Many people begin careers in many places in the entertainment business out of a passion for storytelling, or music. They want to further a desire to touch others. Connect on a deep level. Create, dare I say it, Art.

There is a moment in any career in the entertainment business when you begin to refer to records or film as “units” or “product.” As in, “the Springsteen product hasn’t done well for us on a cash flow basis, since 1986.”

Your willingness to commodify the subject of the business corresponds to the level of respect you’re afforded by its decision-makers. The novel you’re adapting into a film may have been your passionate dream for years, but if you actually want something to come of it on the screen, you’re going to have to show how it puts “tushes in seats.” And if the player with the greenlight ability says get that shmuck out of here,” everyone knows what he means.

Despite all of the number and bottom line talk, almost anyone in “the business” would acknowledge that one of the reasons executives are hired, and fired, is because of their taste. Beyond an understanding of salable elements and connections to talent (otherwise known as writers, actors and directors) an individual’s likes and dislikes are all part of the package of valued skills an entertainment executive brings her job.

In Silicon Valley, entertainment is touchy, feely risk stuff. Photographs, music, animations, videos, poetry, and stories are otherwise known by that catch-all, meatloaf-like term “content.” Its brevity is convenient, but I suspect that one of the collateral benefits to those who coined its new use, is the way the word could be included as a line item in a Web business plan without raising too many eyebrows.

As the Web developed, traditional entertainment got lumped in with SEC filings, stock quotes, weather feeds and maps-all named content by the new Valley rules. The more the Web content is tied to functionality, the more comfortable Web business people are paying for it. Like the technology they are used to developing, it provides a clear value proposition.

In Silicon Valley, companies will aggregate and search content. These venture-backed start-ups will create players and media applications that allow you to view, parse, send, share, slice, chop and copy content, but do not want to create it themselves. What’s more they don’t really want to pay to own or license it either. Techsters think that entertainment should be freely available to demo their beautiful technology.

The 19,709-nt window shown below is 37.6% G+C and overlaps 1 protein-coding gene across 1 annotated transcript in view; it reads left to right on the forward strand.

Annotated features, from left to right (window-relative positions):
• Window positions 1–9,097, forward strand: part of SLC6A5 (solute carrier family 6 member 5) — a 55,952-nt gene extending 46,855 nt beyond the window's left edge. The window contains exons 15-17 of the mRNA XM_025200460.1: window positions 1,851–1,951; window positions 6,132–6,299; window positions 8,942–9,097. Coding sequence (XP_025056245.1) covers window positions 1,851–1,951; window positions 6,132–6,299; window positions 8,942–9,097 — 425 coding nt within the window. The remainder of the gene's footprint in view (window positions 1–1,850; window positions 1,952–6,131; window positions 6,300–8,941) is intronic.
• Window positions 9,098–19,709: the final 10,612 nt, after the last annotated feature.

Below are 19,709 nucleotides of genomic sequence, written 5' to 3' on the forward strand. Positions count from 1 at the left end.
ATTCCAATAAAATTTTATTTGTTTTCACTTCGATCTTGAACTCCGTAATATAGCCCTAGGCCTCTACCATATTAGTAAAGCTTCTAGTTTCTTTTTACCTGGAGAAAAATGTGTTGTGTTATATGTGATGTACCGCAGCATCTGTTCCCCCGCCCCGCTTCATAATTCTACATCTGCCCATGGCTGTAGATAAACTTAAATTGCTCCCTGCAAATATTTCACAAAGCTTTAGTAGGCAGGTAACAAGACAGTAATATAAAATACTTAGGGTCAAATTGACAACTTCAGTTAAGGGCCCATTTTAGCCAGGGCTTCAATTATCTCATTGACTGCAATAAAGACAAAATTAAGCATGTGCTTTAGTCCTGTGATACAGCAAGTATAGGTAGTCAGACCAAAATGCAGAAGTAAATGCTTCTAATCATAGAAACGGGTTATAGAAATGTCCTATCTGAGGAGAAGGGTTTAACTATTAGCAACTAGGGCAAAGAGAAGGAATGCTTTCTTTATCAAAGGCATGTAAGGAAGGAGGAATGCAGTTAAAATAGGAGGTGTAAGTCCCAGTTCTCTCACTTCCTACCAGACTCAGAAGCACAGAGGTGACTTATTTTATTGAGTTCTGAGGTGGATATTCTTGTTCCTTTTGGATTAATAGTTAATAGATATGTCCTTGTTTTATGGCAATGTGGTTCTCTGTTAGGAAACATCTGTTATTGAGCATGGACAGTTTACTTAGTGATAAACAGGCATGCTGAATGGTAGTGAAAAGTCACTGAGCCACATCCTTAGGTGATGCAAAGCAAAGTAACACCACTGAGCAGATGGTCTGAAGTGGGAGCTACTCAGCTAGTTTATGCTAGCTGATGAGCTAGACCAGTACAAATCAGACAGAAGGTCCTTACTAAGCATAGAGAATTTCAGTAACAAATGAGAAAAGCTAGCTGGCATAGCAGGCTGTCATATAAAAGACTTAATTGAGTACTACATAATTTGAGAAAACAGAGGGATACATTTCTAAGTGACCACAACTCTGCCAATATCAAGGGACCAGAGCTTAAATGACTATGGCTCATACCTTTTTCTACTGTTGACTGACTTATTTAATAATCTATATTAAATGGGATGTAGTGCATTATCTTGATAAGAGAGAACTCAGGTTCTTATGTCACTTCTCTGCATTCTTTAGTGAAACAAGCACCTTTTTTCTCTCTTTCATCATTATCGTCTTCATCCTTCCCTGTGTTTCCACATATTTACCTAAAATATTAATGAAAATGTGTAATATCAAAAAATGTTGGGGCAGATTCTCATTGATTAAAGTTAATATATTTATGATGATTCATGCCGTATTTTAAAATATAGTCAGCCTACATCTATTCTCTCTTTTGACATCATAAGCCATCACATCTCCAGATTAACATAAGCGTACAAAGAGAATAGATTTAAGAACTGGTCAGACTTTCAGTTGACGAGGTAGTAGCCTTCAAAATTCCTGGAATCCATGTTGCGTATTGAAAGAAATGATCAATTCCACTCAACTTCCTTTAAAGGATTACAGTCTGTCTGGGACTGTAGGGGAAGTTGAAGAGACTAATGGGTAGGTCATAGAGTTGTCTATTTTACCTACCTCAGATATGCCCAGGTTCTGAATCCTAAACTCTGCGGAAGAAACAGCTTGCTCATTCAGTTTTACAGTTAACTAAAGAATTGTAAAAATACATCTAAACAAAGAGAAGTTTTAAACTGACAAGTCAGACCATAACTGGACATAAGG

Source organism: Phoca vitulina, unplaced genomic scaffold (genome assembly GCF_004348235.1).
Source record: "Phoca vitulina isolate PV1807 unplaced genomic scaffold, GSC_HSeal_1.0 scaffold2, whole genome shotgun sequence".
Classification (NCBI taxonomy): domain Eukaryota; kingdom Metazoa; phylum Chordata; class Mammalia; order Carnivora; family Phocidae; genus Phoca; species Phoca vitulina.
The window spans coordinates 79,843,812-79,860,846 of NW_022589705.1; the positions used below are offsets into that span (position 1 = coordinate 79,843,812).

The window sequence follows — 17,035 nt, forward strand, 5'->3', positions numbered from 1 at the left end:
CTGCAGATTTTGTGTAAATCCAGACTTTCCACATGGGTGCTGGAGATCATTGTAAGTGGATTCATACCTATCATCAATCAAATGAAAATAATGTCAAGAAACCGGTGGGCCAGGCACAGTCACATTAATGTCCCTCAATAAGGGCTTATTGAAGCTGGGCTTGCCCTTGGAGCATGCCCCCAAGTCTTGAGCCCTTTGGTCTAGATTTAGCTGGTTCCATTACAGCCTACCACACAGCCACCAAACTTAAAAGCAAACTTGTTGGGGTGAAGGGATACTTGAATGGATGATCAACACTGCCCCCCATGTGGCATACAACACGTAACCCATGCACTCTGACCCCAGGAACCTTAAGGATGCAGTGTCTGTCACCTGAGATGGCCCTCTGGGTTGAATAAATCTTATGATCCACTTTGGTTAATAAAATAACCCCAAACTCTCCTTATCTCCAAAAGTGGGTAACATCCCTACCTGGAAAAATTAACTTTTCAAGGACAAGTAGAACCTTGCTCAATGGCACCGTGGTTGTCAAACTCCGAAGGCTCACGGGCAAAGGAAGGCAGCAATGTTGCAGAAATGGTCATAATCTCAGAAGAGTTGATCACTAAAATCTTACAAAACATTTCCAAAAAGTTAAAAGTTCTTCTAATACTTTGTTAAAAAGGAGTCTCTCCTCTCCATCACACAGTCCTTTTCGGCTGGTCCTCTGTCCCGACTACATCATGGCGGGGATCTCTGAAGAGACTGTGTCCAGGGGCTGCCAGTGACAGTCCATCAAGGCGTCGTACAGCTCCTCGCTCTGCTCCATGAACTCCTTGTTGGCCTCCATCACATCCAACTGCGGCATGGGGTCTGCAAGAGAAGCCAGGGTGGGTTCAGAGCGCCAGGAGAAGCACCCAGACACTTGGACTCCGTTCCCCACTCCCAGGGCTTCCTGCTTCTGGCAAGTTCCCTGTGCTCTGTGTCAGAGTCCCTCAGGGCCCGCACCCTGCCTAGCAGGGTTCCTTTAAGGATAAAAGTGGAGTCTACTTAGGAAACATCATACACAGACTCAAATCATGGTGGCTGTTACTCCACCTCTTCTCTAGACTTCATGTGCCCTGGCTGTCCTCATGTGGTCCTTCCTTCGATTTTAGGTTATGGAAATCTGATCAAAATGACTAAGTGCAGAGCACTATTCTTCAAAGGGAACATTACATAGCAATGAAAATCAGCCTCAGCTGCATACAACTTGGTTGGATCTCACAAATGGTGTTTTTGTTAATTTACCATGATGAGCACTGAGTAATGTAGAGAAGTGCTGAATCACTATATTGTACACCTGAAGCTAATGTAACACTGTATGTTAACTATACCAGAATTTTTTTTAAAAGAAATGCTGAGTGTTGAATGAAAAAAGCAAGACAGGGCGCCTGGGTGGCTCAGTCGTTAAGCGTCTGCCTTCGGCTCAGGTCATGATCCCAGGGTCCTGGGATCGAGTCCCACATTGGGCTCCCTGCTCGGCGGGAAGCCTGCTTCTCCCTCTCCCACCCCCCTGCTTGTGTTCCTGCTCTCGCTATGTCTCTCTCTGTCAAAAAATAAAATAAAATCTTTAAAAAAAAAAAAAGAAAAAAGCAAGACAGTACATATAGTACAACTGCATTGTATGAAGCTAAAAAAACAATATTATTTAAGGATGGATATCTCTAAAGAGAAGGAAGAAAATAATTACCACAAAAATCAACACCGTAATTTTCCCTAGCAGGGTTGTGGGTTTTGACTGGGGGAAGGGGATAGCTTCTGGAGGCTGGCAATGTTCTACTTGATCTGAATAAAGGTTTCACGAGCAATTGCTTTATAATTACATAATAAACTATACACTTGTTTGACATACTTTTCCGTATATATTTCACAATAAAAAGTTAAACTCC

It’s not really surprising. If you took a cultural tour through Silicon Valley, you’d be hard pressed to find a thriving artistic life. This is a place where the highlights of movie-going include the opportunity to give a shout out to your technology product placement, or publicly play with your laser pointer during the trailers.

It makes sense that the modern directory, the aggregator or portal (depending upon whichever buzzword you fancy) was once the prize jewel of the Internet industry. It has the gleeful appeal of appearing to give something for nothing. “We don’t have to write anything, produce anything” these portal executives might think, “we just have to point to it.”

Web dollars went into buying and building little bits of functionality that, VCs bet, the average Internet user will employ over and over again. Like free email and instant messaging. These players have been positioning themselves (they believe, and their numerous investors fervently hope) to be the content infrastructure.

In many ways, it’s a wise and obvious play for now. To extend Steve Jobs’ honest observation about Microsoft, the technology industry is taste-challenged. For now, the Web has discovered something that’s working now, in the market of Web potential: “free content.” It has come upon us in the form of chat, personal home pages and now photo albums. All things community. “We just have the toolset,” the techsters say. We have the server farm. We grow the branches and then the masses will come and hang their fruit.

As Cisco is to the physical Internet tree, so shall we, the portals and communities, be to the informative and entertaining end game. Who needs tushes when you’ve got eyeballs and investors. And if Microsoft Word doesn’t know what a shmuck is, why should I?

Infrastructure. it’s all about infrastructure. One of these days, you’re going to have to put a car on that gleaming road, Ladies and Gentlemen of the information superhighway. And it’s going to have a cost.